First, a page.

- Enrico Facco.
- Studium Patavinum, University of Padua, Padua, Italy - email@example.com.
- Minerva Anestesiol. 2016 Dec 1; 82 (12): 1343-1356.
AbstractHypnosis is a physiological mind activity characterized by focused attention, absorption, dissociation and plastic imagination. In the early 19th century, several hundred surgical interventions were described with hypnosis as the sole anesthetic, in an epoch when no anesthetic drugs were available; then hypnosis was prejudicially abandoned and forgotten after its introduction. In the past two decades, an increasing number of studies on hypnosis has shown its capacity to modify the activity of the prefrontal cortex, default mode network and pain neuromatrix (including the anterior cingulate cortex, amygdala, thalamus, insula and somatosensory cortex) and increase pain threshold up to the level of surgical anesthesia. Hypnotic analgesia also prevents pain-related cardiovascular response: therefore, it may stand comparison with pharmacological anesthesia, yielding true protection from stress for the patient. The wealth of data available in the literature provides clear evidence of its meaningful effects on perioperative emotional distress, pain, medication consumption, physiological parameters, duration of surgery and outcome. Hypnosis may be used as follows: 1) as sole anesthetic, in minor surgery and invasive maneuvers and/or selected patients; 2) as adjuvant of pharmacological anesthesia (local anesthesia and/or sedation); 3) as an adjuvant technique in both pre- and postoperative phases in patients submitted to general anesthesia. Hypnosis, unlike any other therapeutic tools, does not call for drugs or equipment and is an attractive technique: it is free of charge, not burdened with proved adverse events and promises to help improving cost/benefits ratio.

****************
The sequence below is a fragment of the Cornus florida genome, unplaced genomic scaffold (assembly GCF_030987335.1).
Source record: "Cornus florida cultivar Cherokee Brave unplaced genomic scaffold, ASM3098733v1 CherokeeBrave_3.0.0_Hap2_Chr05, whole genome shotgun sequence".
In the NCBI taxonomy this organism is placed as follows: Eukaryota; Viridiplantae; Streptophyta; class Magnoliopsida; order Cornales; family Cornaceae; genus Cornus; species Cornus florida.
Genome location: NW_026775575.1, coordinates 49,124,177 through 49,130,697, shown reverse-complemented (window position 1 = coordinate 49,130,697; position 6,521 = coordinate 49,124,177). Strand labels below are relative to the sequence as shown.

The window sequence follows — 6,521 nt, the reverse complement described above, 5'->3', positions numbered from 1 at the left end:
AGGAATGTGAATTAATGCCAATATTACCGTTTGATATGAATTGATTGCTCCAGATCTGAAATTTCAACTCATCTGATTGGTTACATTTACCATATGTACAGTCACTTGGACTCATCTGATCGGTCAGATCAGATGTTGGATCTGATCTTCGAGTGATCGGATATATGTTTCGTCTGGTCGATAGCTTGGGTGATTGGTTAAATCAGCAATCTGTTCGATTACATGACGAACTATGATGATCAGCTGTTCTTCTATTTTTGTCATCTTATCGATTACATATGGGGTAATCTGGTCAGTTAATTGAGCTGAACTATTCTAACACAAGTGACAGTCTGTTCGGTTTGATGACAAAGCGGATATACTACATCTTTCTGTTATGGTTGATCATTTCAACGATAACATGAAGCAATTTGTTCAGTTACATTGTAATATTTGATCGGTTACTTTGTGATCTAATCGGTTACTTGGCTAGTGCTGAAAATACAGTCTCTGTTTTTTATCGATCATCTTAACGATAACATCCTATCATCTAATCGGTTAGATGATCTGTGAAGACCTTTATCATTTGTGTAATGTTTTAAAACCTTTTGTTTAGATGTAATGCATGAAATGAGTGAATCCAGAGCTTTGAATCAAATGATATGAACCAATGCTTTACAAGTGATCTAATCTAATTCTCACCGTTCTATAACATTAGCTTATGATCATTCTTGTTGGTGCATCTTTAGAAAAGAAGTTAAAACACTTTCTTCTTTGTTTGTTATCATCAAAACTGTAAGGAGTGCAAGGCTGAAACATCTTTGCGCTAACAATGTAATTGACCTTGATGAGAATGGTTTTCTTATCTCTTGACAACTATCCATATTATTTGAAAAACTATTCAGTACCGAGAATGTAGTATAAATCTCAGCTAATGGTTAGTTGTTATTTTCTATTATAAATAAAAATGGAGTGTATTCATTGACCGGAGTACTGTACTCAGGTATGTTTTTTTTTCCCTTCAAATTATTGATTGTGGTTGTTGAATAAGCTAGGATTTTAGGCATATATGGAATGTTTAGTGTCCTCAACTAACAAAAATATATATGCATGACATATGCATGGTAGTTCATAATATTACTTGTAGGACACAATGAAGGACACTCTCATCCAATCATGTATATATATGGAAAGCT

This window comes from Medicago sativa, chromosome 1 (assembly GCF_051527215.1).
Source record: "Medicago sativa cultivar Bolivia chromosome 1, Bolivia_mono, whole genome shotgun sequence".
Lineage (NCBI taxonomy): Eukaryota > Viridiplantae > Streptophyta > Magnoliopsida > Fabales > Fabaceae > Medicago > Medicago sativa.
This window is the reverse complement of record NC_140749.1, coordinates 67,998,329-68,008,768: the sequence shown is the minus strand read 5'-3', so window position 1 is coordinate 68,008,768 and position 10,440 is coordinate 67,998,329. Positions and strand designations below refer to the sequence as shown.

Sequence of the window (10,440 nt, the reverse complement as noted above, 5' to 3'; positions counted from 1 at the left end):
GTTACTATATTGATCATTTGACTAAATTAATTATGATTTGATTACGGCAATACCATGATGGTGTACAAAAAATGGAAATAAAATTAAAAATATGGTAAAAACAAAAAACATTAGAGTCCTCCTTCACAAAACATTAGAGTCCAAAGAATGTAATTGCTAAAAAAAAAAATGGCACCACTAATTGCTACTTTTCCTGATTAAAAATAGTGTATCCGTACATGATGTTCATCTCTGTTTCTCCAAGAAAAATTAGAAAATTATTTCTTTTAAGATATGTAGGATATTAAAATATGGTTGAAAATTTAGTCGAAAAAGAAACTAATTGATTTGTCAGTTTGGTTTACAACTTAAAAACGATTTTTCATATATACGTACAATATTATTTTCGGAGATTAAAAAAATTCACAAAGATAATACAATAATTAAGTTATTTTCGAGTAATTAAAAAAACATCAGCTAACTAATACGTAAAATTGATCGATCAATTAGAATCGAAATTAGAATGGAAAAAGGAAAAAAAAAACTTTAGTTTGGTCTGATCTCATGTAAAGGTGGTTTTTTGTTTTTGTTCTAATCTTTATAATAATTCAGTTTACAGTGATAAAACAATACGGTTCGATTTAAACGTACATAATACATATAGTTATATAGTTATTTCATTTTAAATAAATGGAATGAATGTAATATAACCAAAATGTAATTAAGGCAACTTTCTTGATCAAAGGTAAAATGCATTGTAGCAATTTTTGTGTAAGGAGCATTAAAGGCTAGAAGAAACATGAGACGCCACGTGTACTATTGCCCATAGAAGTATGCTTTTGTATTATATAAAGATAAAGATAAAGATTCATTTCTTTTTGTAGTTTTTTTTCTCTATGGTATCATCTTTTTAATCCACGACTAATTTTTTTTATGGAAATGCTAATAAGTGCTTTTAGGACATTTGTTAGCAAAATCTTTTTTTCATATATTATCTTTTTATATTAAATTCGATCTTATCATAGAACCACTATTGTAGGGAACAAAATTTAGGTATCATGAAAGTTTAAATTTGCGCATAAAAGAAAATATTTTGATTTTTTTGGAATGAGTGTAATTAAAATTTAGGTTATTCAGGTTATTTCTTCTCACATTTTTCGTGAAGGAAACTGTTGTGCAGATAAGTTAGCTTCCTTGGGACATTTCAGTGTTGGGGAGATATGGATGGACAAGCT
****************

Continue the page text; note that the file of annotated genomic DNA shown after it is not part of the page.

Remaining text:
This article appears in the collection: Are suggestion techniques and hypnosis useful in anesthesiology?.
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